Note: Adverse events were usually mild to moderate in intensity.{01}

Those indicating need for medical attention
Incidence less frequent
Ataxia (clumsiness or unsteadiness; problems with muscle control or coordination)
diplopia (double vision)
infection (fever or chills; cough or hoarseness; lower back or side pain; painful or difficult urination)
mood or mental changes, including agitation
emotional lability
and nervousness
sinusitis ( pain or tenderness around eyes and cheekbones; fever; stuffy or runny nose; headache; cough; shortness of breath or troubled breathing; tightness of chest or wheezing)

Note: Four patients attempted suicide during the premarketing clinical trials, 1 successfully; these attempts occurred at 4 weeks to 6 months of therapy with levetiracetam{01}. Psychotic symptoms and hallucinations also have been reported in a small number of patients, but resolved following discontinuation of levetiracetam{01}.
One-half of all other behavioral symptoms occurred within the first 4 weeks of therapy{01}.
In premarketing clinical trials, ataxia occurred most frequently within the first four weeks of treatment{01}.


Those indicating need for medical attention only if they continue or are bothersome
Incidence more frequent
Asthenia ( loss of strength or energy; muscle pain or weakness; unusual weak feeling)—predominantly occur during the first four weeks of treatment
dizziness —predominantly occur during the first four weeks of treatment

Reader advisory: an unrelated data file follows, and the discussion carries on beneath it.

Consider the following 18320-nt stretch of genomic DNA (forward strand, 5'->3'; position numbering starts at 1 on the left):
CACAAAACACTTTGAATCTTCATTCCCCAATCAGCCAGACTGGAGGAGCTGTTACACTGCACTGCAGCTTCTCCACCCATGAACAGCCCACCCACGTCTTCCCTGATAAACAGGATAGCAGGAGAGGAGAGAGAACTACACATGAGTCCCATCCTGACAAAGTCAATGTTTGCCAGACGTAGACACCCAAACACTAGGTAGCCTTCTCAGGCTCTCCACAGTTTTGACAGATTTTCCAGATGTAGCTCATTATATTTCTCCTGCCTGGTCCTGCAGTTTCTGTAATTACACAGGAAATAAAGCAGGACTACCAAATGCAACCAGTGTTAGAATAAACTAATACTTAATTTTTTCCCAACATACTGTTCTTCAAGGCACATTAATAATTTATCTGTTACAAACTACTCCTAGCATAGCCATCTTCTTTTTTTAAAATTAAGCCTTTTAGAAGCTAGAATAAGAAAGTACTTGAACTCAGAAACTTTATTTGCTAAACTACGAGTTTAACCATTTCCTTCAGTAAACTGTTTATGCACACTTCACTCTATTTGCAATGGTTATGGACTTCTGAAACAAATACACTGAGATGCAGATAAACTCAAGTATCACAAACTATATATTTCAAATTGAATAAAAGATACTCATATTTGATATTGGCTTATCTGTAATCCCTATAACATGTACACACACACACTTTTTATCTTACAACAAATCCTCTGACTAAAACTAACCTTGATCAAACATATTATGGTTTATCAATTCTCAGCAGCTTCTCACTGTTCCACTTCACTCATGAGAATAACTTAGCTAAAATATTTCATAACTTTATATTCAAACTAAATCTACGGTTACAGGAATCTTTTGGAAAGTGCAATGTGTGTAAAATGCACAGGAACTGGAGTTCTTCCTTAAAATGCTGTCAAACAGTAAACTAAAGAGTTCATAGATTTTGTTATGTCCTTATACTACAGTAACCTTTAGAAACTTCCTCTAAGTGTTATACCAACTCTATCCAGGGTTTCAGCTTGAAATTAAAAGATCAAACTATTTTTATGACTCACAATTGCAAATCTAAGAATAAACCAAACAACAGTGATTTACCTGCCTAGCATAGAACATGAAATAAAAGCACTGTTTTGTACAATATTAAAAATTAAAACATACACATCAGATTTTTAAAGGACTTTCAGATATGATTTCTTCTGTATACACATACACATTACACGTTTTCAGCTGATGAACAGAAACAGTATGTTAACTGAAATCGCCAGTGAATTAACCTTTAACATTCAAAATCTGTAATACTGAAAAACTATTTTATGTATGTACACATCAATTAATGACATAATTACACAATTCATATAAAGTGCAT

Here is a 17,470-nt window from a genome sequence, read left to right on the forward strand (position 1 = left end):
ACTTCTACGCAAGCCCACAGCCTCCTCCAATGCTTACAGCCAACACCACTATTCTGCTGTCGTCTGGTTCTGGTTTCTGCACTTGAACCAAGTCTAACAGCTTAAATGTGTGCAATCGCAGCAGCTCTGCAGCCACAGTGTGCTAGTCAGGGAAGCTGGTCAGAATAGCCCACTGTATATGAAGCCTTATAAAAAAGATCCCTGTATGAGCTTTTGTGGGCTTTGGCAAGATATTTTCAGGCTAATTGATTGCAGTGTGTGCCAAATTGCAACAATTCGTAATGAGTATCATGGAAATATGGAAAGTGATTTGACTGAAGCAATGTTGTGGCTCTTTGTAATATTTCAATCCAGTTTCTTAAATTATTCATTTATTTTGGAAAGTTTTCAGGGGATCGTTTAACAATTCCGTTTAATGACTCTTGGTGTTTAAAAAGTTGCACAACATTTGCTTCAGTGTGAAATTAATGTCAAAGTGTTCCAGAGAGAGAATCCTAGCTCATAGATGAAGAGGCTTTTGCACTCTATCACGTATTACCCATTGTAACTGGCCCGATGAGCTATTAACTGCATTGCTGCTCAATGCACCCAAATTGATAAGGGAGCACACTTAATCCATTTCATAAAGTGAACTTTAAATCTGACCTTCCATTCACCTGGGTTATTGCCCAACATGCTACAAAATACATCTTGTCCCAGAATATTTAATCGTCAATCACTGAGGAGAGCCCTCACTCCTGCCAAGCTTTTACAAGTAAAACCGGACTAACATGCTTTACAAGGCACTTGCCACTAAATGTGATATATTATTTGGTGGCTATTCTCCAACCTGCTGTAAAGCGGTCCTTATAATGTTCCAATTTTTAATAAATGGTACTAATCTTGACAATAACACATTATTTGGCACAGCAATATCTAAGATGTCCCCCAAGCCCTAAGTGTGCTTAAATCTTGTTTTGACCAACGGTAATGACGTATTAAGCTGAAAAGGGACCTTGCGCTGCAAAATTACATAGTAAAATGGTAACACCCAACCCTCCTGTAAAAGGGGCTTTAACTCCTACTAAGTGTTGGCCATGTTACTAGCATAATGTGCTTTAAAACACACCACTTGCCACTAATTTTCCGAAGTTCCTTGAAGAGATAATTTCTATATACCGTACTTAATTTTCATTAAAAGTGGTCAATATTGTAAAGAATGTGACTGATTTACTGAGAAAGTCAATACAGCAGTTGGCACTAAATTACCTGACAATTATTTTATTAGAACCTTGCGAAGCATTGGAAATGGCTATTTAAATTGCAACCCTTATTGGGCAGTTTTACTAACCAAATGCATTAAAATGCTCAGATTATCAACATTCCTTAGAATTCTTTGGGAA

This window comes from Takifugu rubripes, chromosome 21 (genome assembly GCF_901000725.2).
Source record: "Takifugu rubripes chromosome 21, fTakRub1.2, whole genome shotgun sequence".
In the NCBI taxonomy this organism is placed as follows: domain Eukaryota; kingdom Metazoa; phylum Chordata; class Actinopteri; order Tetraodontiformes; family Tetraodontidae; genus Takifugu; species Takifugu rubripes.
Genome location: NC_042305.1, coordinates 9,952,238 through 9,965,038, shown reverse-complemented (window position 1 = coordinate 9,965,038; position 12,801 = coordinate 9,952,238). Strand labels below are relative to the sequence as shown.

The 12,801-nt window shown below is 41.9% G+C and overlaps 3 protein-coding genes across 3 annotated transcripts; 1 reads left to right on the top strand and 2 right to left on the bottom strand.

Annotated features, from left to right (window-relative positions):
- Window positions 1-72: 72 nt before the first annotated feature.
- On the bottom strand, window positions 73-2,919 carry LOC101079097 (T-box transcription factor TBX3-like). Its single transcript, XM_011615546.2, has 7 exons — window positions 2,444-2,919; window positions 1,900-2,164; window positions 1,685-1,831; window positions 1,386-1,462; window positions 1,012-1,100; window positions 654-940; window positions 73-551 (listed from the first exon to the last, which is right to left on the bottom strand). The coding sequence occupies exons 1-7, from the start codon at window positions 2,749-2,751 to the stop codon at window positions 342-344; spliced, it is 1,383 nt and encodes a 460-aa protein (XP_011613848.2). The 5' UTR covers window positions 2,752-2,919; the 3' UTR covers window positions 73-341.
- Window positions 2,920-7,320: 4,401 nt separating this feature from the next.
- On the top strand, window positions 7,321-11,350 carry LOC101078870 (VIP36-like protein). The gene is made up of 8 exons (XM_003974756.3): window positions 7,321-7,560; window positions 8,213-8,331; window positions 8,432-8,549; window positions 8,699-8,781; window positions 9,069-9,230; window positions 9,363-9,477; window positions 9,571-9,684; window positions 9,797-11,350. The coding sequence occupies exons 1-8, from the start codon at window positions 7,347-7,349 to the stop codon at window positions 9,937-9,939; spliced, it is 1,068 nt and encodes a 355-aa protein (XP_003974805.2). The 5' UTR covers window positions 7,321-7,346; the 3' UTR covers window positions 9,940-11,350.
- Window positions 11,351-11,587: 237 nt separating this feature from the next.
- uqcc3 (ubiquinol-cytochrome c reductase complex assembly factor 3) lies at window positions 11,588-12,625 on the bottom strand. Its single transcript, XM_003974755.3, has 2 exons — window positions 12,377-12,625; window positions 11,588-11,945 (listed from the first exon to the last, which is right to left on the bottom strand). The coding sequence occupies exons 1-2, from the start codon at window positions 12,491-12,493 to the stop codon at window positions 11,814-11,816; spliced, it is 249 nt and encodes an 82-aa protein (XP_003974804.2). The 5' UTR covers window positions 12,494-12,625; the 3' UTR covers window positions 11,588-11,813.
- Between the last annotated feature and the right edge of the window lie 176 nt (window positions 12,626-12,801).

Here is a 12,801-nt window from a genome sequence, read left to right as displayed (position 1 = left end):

pharyngitis (cough; dryness or soreness of throat; fever; hoarseness; runny nose; tender, swollen glands in neck; trouble in swallowing; voice changes)
somnolence (sleepiness or unusual drowsiness)—predominantly occur during the first four weeks of treatment
Incidence less frequent
Anorexia (loss of appetite; weight loss )
cough increased
paresthesia (burning, crawling, itching, numbness, prickling, pins and needles, or tingling feelings)
rhinitis (sneezing; stuffy nose; runny nose )
vertigo ( dizziness or light-headedness; feeling of constant movement of self or surroundings; sensation of spinning)


For more information on the management of overdose or unintentional ingestion, contact a poison control center (see Poison Control Center Listing).

Clinical effects of overdose
The following effects have been selected on the basis of their potential clinical significance (possible signs and symptoms in parentheses where appropriate)—not necessarily inclusive:
Experience with levetiracetam overdose is very limited. The highest known ingested dose was 6000 mg, and drowsiness was the only symptom reported in the few known cases of overdose.{01}

Treatment of overdose

Note: There is no specific antidote for levetiracetam overdose.{01}

To decrease absorption:
Emesis or gastric lavage should be attempted if indicated.{01}

To enhance elimination :
Standard hemodialysis should be considered, particularly, in select patients based on clinical state or renal impairment. Approximately 50% is removed in 4 hours.{01}

Monitor vital signs and clinical status.{01}

Supportive care:
General supportive care.{01}

Patients in whom intentional overdose is confirmed or suspected should be referred for psychiatric consultation.

Patient Consultation
As an aid to patient consultation, refer to Advice for the Patient, Levetiracetam in Volume II .